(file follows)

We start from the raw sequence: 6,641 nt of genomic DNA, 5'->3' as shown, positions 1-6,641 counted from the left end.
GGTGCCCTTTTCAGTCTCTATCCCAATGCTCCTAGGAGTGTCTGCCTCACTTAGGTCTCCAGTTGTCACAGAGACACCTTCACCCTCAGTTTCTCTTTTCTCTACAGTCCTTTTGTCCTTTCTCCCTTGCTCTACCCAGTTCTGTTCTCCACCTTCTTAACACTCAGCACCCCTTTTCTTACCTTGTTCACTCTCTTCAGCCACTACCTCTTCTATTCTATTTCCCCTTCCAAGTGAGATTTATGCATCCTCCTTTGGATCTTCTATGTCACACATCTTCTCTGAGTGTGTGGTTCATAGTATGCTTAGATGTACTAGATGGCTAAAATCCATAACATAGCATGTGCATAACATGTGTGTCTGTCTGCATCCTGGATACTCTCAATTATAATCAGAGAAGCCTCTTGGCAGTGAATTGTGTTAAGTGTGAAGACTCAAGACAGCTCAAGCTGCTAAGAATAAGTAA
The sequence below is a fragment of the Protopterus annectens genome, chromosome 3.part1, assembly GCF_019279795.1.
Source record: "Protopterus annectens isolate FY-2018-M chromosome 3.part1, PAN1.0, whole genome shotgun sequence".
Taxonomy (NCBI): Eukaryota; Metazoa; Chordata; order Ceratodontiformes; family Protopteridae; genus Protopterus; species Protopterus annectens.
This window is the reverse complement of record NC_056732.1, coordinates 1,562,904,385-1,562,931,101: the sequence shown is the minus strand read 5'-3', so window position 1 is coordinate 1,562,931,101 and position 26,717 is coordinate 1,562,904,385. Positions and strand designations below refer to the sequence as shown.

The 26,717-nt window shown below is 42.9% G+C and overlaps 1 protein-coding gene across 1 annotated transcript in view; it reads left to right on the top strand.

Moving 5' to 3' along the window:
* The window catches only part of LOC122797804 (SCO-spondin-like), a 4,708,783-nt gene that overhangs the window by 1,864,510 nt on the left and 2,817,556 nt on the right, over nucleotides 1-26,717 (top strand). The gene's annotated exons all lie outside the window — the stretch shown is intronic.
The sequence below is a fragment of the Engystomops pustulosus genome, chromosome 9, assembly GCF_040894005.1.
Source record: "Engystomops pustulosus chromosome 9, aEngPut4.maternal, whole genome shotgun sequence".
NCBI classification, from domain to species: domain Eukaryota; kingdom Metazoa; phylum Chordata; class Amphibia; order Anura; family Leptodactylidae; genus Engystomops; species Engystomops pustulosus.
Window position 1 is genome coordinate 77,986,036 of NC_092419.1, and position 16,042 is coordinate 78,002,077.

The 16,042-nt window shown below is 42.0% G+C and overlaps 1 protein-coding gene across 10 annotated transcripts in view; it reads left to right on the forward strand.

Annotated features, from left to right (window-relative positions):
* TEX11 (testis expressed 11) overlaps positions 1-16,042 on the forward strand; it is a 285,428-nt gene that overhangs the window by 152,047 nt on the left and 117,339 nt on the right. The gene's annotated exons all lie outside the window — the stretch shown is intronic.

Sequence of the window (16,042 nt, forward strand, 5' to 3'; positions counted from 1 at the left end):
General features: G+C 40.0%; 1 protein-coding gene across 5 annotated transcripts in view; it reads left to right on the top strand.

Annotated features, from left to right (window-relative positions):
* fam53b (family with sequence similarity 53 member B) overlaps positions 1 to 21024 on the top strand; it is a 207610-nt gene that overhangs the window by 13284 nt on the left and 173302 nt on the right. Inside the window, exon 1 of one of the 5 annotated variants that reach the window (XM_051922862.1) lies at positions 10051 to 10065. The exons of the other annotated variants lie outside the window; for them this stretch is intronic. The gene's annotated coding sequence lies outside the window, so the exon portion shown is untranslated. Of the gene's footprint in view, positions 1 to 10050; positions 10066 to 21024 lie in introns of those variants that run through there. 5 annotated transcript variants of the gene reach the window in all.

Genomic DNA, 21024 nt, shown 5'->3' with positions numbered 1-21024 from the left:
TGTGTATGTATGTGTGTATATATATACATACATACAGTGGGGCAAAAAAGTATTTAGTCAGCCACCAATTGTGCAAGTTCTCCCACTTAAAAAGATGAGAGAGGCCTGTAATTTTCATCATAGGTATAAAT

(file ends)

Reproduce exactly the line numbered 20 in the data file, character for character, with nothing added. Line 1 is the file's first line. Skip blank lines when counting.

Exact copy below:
* fam53b (family with sequence similarity 53 member B) overlaps positions 1 to 21024 on the top strand; it is a 207610-nt gene that overhangs the window by 13284 nt on the left and 173302 nt on the right. Inside the window, exon 1 of one of the 5 annotated variants that reach the window (XM_051922862.1) lies at positions 10051 to 10065. The exons of the other annotated variants lie outside the window; for them this stretch is intronic. The gene's annotated coding sequence lies outside the window, so the exon portion shown is untranslated. Of the gene's footprint in view, positions 1 to 10050; positions 10066 to 21024 lie in introns of those variants that run through there. 5 annotated transcript variants of the gene reach the window in all.